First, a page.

I haven’t figured out how to style my hair so that it can survive humidity, but even if I had, the soaking at the beginning of the day would have undone it, so SeaWorld wasn’t very good for my vanity.  More than once I caught a glimpse of myself in a restroom mirror or reflected in aquarium glass and thought I was seeing some other red-faced, bedraggled middle-aged woman.

Near the end of the day when the lines for the rides were a little less long, Dean watched Henry and Hazel so I could take Ike, Rose, and Mabel on the Atlantis roller coaster.  Last year Mabel and Rose were about to go on a little-kid roller coaster in Park City, but Mabel chickened out and actually made them stop the ride so she could get off.  So Mabel was terrified of going on this larger coaster.  Dean told her she had to go on it. Ike doesn’t like roller coasters either, but Dean made Ike go, too.  In line Mabel said she really really didn’t want to, and did she have to?  I said, “Daddy says you do.”  She asked if I would pay her to go on the ride, and I said I’d give her a dollar–so Ike wanted a dollar, too.  Mabel said, “I”m shaking.  What if I need to throw up?”  “Then throw up.”  “What if I freak out?”  “Don’t freak out.”  I told her it would be scary but she’d be buckled in and secure, and she could close her eyes if she needed to.  I reminded her that she likes skiing, and told her that roller coasters are less scary than skiing because you don’t have to try to keep from falling down.  She kept telling me, “Wait, so you actually like roller coasters?” I’d say, “Yes, at least medium-sized ones,” and she’d say, “I just don’t think of you as someone that would like roller coasters.”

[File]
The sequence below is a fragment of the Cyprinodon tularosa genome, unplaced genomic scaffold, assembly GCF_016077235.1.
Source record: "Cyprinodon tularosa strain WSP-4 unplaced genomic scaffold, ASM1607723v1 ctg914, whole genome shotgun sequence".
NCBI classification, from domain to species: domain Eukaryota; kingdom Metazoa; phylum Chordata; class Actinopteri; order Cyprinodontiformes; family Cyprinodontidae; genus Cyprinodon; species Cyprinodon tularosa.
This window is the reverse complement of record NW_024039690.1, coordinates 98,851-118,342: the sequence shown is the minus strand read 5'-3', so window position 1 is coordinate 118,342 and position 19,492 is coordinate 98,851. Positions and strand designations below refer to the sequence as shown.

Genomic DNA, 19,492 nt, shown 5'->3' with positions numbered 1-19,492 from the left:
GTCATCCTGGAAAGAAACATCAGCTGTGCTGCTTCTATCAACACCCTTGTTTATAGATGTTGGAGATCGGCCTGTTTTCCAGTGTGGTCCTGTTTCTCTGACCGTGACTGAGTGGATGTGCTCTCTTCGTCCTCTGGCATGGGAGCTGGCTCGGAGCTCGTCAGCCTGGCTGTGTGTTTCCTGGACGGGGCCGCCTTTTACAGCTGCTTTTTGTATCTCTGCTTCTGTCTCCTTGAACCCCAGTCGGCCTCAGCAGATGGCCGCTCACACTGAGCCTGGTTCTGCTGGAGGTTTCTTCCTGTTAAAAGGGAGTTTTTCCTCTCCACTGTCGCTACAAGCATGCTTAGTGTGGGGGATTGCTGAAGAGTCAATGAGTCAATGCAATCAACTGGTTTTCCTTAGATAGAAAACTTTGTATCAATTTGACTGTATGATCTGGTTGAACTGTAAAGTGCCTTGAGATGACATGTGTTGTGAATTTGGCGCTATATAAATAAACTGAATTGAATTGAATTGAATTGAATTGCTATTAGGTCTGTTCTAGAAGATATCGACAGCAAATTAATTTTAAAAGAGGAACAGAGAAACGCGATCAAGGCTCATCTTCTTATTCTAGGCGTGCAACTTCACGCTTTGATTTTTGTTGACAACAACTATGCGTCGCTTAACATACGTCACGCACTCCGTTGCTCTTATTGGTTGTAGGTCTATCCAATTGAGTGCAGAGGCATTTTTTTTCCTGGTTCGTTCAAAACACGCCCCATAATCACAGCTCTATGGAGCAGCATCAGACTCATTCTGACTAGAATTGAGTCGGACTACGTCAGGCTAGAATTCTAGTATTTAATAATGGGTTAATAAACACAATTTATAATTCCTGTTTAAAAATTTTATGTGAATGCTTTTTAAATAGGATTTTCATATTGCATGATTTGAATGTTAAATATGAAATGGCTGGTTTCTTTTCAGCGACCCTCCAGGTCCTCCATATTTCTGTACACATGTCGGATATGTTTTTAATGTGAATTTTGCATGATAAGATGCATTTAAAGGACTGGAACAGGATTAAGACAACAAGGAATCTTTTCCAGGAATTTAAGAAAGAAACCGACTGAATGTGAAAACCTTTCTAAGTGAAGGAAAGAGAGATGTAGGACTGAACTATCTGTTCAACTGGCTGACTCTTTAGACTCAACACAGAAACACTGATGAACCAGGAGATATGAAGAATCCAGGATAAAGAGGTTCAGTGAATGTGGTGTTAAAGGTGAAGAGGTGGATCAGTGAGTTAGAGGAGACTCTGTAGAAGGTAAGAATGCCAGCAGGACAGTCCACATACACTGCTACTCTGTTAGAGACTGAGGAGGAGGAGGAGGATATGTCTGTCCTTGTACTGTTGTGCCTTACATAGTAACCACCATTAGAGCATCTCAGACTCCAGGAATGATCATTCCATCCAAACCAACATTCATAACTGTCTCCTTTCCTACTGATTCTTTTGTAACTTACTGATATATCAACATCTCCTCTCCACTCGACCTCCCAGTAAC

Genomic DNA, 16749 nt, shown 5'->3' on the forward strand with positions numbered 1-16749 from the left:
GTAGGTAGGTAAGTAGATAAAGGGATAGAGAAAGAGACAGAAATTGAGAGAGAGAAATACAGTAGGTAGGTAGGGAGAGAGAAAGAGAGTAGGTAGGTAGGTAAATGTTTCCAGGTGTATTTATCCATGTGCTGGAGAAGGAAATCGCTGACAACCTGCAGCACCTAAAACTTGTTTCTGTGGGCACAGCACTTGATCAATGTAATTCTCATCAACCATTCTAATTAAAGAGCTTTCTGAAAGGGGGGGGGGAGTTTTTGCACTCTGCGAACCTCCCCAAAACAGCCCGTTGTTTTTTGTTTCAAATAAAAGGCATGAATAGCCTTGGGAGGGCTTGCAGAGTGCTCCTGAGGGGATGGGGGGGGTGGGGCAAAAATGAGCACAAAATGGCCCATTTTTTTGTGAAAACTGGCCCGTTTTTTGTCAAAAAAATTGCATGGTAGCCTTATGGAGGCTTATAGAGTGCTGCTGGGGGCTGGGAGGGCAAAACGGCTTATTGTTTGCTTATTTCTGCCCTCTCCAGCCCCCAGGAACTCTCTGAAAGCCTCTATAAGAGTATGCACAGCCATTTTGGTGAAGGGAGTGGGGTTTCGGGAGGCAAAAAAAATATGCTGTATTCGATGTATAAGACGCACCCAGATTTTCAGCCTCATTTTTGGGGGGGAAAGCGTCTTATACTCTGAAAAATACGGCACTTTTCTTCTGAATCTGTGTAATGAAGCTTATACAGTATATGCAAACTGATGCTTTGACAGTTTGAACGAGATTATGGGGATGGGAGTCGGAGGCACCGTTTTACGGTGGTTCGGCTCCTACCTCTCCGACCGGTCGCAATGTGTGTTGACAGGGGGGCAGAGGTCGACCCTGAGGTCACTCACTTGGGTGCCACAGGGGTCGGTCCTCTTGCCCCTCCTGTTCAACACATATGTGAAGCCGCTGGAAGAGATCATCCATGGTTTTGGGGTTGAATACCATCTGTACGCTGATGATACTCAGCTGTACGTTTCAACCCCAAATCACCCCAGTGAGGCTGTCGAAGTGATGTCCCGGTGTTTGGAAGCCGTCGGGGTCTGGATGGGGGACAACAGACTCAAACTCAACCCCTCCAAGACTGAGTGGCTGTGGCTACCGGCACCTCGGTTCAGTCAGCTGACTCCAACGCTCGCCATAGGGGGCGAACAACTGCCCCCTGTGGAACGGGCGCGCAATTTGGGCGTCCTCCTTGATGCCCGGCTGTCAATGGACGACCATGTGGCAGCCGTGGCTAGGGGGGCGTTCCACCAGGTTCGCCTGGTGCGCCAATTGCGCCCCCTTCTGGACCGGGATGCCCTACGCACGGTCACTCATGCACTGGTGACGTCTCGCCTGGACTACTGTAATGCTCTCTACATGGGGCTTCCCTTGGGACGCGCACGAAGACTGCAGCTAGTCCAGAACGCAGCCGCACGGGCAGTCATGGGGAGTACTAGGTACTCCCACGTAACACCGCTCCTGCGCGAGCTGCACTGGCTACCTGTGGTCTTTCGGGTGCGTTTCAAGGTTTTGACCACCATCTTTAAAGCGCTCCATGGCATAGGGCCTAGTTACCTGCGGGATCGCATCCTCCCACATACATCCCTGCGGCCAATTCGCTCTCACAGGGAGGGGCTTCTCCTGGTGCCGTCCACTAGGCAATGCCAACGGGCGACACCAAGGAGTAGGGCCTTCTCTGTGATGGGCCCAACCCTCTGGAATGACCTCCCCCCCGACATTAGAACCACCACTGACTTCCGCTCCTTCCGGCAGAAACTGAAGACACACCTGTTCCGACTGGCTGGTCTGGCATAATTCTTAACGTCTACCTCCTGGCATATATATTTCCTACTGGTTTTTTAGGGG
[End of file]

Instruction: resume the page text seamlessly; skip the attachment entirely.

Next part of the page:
In the end I got Mabel talking about collectible Japanese erasers just to try to get her mind off her fear.  After a forty-minute wait, we finally we got to the front of the line.  Isaac sat by Rose and I sat by Mabel.  The coaster has two big downhill dips, and on the first one Rose shouted, “This is going to be awesome!”  (But Ike did say later that Rose closed her eyes a lot, and when she had a chance to ride with Dean again later, Rose was willing but a little less enthusiastic.)  When the ride was over, Mabel was laughing and ecstatic.  She said, “I can’t explain it, but it’s really funny and fun to be so scared.”